I already said you should read very extensively. Part of what you should be reading regularly are posts on other blogs – whether they are in your area of niche or not. I know from my own experience that there are many benefits of reading other people’s blogs.
Don’t be an island to yourself. Reach out and interact with other bloggers. Follow their blogs. Read their posts. Hit the like button on the posts you have read and liked.
Most importantly, leave meaningful comments on other blogs’ posts you have read. Both the writers of the blogs you comment on as well as some of their other readers may follow your trail to your blog to read your posts as well. And please, for goodness sake, don’t tell me you don’t care if no one reads your blog, because that would be a lie!
5.You will face some negative criticisms on your blog
Let no one deceive you, blogging is not a piece of cake. There would be times the feedback you get would seem like a bitter pill to swallow. But it is up to you how you would react to it.
Apart from the hard-work and personal discipline that your blog requires from you, know also that some people will harshly criticise you for it. There are those who will question your decision to start a blog. Some will dismiss your posts as irrelevant and some others will even attack your person.
6. If you leave your blog, your blog will leave you
I don’t mean that to be taken so literally. But I do want to emphasise on the need to stay ‘close’ to your blog. I have a personal rule that no day passes without me checking up on my blog. That way I am able to make draft posts, review pending posts, or catch up with responses on my readers’ comments.
I am not saying you should be like me; follow the pattern that works for you. The important thing is that you don’t leave your blog ‘unattended’ to for weeks or months. Your faithful readers will be left hanging if you do that!
In a way, having a blog is like having a baby. You have to nurture it, feed it regularly and ensure that it remains healthy. That’s what you should do to your blog too.
Respond to readers comments your posts. Write new posts regularly. If you choose to post daily, weekly or monthly as the case may be, please be consistent about it. To keep your readers coming back, you have to give them something good to regularly come back to.
7. You might see the need to start a second blog too
I already assured you that your decision to start a blog is a step in the right direction. So I take it that we are settled on that.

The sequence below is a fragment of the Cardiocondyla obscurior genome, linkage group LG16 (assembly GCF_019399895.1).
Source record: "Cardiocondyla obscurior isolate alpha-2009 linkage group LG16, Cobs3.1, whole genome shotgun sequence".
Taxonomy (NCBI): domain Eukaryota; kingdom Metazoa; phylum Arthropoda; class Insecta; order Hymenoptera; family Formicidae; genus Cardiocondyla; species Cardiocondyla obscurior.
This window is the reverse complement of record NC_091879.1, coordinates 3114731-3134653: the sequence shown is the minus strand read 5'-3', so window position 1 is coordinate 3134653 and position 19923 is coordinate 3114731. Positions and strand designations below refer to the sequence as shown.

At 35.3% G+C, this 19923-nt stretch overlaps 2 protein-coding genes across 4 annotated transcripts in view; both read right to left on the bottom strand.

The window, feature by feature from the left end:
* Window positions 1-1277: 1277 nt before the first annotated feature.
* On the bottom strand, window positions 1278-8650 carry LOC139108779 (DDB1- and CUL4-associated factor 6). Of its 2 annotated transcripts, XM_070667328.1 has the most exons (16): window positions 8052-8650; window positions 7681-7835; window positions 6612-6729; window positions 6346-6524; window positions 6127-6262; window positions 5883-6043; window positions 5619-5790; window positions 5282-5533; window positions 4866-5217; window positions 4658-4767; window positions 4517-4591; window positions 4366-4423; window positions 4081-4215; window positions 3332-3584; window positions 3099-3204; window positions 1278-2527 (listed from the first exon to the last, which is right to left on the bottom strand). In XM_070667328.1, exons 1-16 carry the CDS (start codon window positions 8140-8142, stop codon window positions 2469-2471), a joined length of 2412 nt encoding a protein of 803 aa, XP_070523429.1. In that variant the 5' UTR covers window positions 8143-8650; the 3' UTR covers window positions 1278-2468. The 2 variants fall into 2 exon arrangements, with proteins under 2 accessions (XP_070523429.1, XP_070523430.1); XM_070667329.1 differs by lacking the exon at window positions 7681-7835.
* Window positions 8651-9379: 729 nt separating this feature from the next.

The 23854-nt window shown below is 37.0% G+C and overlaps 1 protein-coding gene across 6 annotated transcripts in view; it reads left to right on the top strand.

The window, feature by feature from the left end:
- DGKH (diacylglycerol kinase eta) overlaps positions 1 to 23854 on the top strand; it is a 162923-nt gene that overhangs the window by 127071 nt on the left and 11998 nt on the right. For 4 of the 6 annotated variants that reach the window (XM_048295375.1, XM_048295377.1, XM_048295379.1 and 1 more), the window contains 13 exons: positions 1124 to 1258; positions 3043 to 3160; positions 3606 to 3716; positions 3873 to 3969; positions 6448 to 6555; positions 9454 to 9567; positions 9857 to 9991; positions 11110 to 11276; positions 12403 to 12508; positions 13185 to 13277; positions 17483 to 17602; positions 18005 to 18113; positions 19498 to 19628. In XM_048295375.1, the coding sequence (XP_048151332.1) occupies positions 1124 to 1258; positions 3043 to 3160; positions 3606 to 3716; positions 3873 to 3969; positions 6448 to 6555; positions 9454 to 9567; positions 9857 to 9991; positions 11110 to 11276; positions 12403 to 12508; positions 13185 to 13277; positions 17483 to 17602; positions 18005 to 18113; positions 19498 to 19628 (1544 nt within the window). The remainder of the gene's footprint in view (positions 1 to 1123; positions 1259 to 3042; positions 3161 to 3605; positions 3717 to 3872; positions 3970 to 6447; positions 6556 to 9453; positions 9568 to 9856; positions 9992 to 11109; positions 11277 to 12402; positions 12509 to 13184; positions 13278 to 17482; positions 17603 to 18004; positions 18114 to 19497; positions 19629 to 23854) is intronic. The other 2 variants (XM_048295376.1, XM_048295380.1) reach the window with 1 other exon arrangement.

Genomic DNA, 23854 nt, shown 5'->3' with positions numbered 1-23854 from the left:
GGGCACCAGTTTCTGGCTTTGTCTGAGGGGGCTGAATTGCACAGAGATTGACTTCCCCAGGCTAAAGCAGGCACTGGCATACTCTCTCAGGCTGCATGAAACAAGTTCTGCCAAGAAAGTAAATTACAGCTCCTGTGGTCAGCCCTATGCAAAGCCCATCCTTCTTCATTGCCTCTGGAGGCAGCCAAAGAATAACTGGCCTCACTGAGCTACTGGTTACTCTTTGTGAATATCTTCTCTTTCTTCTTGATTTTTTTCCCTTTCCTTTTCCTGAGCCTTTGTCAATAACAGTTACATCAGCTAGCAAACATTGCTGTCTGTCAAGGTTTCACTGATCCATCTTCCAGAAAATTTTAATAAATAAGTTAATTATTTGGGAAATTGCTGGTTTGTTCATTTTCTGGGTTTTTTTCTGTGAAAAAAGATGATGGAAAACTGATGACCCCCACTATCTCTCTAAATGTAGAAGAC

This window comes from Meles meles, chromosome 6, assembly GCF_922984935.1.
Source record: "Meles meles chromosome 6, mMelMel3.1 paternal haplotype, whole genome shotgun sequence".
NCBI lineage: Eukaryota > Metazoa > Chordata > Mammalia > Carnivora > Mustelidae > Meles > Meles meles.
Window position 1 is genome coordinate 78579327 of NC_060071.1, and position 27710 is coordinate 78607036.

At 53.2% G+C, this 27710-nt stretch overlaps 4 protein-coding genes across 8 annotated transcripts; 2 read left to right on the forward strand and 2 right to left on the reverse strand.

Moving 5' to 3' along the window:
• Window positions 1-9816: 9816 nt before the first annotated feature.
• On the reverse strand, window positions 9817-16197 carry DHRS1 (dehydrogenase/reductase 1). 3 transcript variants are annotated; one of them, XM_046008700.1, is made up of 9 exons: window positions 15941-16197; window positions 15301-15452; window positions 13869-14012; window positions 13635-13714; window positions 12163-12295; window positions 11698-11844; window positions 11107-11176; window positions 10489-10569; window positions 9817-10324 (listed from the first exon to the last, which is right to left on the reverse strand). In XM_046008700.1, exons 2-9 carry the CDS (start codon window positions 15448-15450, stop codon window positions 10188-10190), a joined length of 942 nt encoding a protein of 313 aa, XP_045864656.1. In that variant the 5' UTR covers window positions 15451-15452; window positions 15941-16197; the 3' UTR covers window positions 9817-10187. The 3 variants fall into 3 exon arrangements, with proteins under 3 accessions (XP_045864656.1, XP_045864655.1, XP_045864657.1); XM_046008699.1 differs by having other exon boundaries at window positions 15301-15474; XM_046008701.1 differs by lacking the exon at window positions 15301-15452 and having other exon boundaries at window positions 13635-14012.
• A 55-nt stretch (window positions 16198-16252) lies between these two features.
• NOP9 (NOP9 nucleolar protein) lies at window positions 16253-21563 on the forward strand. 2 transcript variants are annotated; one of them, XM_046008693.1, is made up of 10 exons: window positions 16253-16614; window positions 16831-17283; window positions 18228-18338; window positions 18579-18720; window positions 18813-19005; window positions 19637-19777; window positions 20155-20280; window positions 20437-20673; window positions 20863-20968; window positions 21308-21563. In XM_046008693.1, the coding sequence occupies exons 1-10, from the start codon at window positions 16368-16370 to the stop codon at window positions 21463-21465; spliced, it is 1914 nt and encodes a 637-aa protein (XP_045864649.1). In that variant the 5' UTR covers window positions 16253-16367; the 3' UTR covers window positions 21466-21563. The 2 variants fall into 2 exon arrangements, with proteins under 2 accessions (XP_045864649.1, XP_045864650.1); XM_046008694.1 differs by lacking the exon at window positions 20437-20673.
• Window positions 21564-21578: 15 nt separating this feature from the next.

What about starting a second or even a third blog? That’s not a bad idea either. But you have to wait until there is a compelling need for it. Otherwise, your energy might be spread out too thinly across multiple blogs and you might stifle your main one to death.
When I started Victors’ Corner, I didn’t see the need for another blog until three years after. Being a personal blog, I had about six categories of posts I crammed into it. But I have recently seen the need to create a separate blog from the Poems’ Category. That has given rise toLiving Poems blog.
As as you make progress with your current blog, you might sense the need to set up another blog, that’s okay. You are not doing that with the aim of shutting down your current blog but with the purpose of furthering another blogging objective.
Thank you for reading my suggestions to new bloggers. Let the conversation continue in the comment section. What will be your advice to a new blogger?
Part of the joy of blogging is having people following your blog, regularly reading your written thoughts and sending you feedback through their comments, likes, emails, reblogs etc. If you have ever wondered why people are not following your blog, these may just be some of the reasons:
They don’t even know that your blog exists in the first place…
You are not following their blogs…
People get to your blog, but find out your posts care less about their core values…
Beyond sharing my thoughts and being a source of inspiration to my readers, blogging has become a journey of personal development for me. I have learnt new things, improved on my writing skills, acquired new skills, met and interacted with different kinds of people from different places around the world.
I have inspired some people and I have also been inspired by many other people. I have defended my faith, read several insightful posts, gained vast knowledge in many areas of life and so on and so forth